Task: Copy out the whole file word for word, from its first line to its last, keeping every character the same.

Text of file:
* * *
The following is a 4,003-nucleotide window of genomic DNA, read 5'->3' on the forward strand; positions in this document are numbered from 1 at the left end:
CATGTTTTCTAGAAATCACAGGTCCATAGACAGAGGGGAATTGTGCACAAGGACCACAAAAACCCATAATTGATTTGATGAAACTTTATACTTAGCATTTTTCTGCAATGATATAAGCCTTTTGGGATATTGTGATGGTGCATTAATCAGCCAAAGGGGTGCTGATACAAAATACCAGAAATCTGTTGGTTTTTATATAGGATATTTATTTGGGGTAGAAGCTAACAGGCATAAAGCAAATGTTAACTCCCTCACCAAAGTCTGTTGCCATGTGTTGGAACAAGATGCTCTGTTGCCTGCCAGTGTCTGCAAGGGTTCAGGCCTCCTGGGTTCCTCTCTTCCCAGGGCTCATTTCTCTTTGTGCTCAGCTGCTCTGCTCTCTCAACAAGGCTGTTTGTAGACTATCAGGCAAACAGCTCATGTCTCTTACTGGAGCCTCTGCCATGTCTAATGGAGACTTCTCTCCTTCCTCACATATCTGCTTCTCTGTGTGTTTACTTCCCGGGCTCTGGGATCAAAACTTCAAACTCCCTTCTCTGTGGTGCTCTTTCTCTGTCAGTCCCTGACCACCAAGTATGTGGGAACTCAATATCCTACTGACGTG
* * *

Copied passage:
The following is a 4,003-nucleotide window of genomic DNA, read 5'->3' on the forward strand; positions in this document are numbered from 1 at the left end:
CATGTTTTCTAGAAATCACAGGTCCATAGACAGAGGGGAATTGTGCACAAGGACCACAAAAACCCATAATTGATTTGATGAAACTTTATACTTAGCATTTTTCTGCAATGATATAAGCCTTTTGGGATATTGTGATGGTGCATTAATCAGCCAAAGGGGTGCTGATACAAAATACCAGAAATCTGTTGGTTTTTATATAGGATATTTATTTGGGGTAGAAGCTAACAGGCATAAAGCAAATGTTAACTCCCTCACCAAAGTCTGTTGCCATGTGTTGGAACAAGATGCTCTGTTGCCTGCCAGTGTCTGCAAGGGTTCAGGCCTCCTGGGTTCCTCTCTTCCCAGGGCTCATTTCTCTTTGTGCTCAGCTGCTCTGCTCTCTCAACAAGGCTGTTTGTAGACTATCAGGCAAACAGCTCATGTCTCTTACTGGAGCCTCTGCCATGTCTAATGGAGACTTCTCTCCTTCCTCACATATCTGCTTCTCTGTGTGTTTACTTCCCGGGCTCTGGGATCAAAACTTCAAACTCCCTTCTCTGTGGTGCTCTTTCTCTGTCAGTCCCTGACCACCAAGTATGTGGGAACTCAATATCCTACTGACGTG